Cocaine Addiction Uses Same Brain Paths as Salt Cravings

Drugs hijack instinctual need for salt, study hints.

People explore the salt flats of Chile's Atacama Desert.


Drugs such as heroin and cocaine may owe some of their addictive powers to an ancient instinct—our appetite for salt.

In a new study of mouse brains, scientists show that the patterns of gene regulation stimulated by salt cravings are the same gene patterns regulated by drug addiction.

Salt appetite is a craving millions of years in the making, with likely roots in the salty seas where life on Earth began. (Related: "Is Salt Nature's Antidepressant?")

"Land dwellers face a problem in that sodium is a trace element, so they have to have a strategy to ingest sodium, and salt craving or sodium appetite is evolution's answer to that," said study co-author Wolfgang Liedtke, an assistant professor of medicine and neurobiology at Duke University.

Salt appetite can be so strong that animals short on sodium will put life and limb at risk to satisfy the hunger. Mountain goats, for instance, are known to cling to sheer cliffs to access a salt lick, even when a misstep means certain death. (Related pictures: "Goats Scale Dam in Italy.")

The new finding suggests that drug addictions may be so hard to overcome in part because cocaine and opiates—both derived from plants—exploit the brain mechanisms critical for salt appetite.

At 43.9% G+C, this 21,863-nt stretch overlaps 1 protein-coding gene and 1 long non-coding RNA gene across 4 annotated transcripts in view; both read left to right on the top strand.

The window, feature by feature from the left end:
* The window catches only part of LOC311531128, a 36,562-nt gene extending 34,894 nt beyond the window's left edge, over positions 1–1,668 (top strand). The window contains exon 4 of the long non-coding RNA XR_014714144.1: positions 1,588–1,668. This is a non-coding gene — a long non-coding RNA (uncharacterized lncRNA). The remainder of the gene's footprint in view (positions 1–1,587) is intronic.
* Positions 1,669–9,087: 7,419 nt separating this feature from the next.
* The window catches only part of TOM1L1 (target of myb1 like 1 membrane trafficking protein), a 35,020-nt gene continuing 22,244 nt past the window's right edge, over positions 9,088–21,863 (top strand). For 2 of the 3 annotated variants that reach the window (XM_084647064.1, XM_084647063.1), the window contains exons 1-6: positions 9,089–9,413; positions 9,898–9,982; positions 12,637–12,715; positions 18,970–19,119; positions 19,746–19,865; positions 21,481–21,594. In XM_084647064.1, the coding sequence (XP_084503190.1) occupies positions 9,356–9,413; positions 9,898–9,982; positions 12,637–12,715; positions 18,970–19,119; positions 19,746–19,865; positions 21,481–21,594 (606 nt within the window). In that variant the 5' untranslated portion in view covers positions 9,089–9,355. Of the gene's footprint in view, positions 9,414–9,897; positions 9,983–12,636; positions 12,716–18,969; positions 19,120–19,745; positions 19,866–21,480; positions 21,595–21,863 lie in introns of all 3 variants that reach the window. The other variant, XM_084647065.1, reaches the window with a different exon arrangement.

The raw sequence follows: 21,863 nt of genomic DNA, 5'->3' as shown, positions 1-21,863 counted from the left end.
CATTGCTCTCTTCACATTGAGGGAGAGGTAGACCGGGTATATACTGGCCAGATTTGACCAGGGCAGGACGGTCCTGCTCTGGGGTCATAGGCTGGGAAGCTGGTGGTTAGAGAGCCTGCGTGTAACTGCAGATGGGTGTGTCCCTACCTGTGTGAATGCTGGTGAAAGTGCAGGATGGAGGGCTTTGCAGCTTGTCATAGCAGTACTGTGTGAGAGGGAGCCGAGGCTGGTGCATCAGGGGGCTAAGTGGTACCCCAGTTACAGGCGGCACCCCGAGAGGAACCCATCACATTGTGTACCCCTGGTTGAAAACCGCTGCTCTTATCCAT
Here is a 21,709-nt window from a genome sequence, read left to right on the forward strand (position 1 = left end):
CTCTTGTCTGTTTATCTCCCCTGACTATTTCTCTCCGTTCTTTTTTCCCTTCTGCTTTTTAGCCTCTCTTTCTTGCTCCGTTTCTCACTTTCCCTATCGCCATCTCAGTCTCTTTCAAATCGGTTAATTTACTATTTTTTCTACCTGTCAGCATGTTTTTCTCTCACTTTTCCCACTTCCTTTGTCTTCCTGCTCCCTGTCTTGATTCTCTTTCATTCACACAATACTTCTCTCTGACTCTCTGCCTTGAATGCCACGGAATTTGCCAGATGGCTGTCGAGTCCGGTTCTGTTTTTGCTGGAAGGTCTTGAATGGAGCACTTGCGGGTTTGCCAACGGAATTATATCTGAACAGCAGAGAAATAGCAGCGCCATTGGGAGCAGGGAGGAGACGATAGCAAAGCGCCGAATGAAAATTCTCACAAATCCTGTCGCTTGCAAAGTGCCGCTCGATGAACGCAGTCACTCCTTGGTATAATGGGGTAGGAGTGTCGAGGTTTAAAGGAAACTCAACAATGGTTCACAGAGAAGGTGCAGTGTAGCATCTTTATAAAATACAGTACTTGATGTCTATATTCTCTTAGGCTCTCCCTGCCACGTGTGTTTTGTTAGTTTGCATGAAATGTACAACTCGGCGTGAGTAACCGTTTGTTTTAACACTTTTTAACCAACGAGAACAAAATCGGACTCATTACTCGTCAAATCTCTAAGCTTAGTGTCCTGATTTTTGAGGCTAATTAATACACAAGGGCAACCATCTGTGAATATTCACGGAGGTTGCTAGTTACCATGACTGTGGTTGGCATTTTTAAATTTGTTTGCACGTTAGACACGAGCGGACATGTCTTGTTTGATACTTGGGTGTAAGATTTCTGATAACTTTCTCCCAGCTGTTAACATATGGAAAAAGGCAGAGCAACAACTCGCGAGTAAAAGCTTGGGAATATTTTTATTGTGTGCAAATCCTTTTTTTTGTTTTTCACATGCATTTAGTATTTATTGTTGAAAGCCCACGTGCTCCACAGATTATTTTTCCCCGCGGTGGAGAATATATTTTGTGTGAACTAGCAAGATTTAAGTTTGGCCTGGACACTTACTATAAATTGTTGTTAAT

"Cocaine can usurp the ancient [neural] systems that have made animals better survivors," Liedtke said.

The research offers some of the first evidence for addiction processes previously theorized by other experts, added study co-author Derek Denton of the University of Melbourne and the Florey Neuroscience Institute.

Salt Cravings Lead to Rapid Brain Change

Denton, Liedtke, and colleagues used several techniques to figure out which genes in mammal brains were activated by salt cravings, such as withholding salt from test mice or increasing their salt needs by giving them the stress hormone ACTH.

The team noticed that, almost as soon as the salt-depleted mice started drinking salt water, the patterns of gene regulation triggered by the need began to reverse.

The rapid response is a surprise, because it means brain changes in the mice occurred before significant amounts of salt had moved from the stomach to the bloodstream.

"It was stunning and perplexing to see that just ten minutes of drinking salty water led to a complete change of the whole sophisticated and elaborate genetic program," Duke's Liedtke said.

Addiction Drivers Still Unknown

It's possible that the research may lead to new treatments for drug addiction that don't rely on "cold turkey" abstinence, which is less likely to be successful against such strong, instinctual cravings.

Overall, though, Liedtke cautions that the new study doesn't fully explain the neural drivers of drug addiction.

"Sodium appetite is a healthy instinct. Heroin addiction is a disease that can kill a human," he said. "To go from a healthy instinct to a malady, other things must be happening in the brain."

The salt-appetite research was published online in the early edition of the Proceedings of the National Academy of Sciences.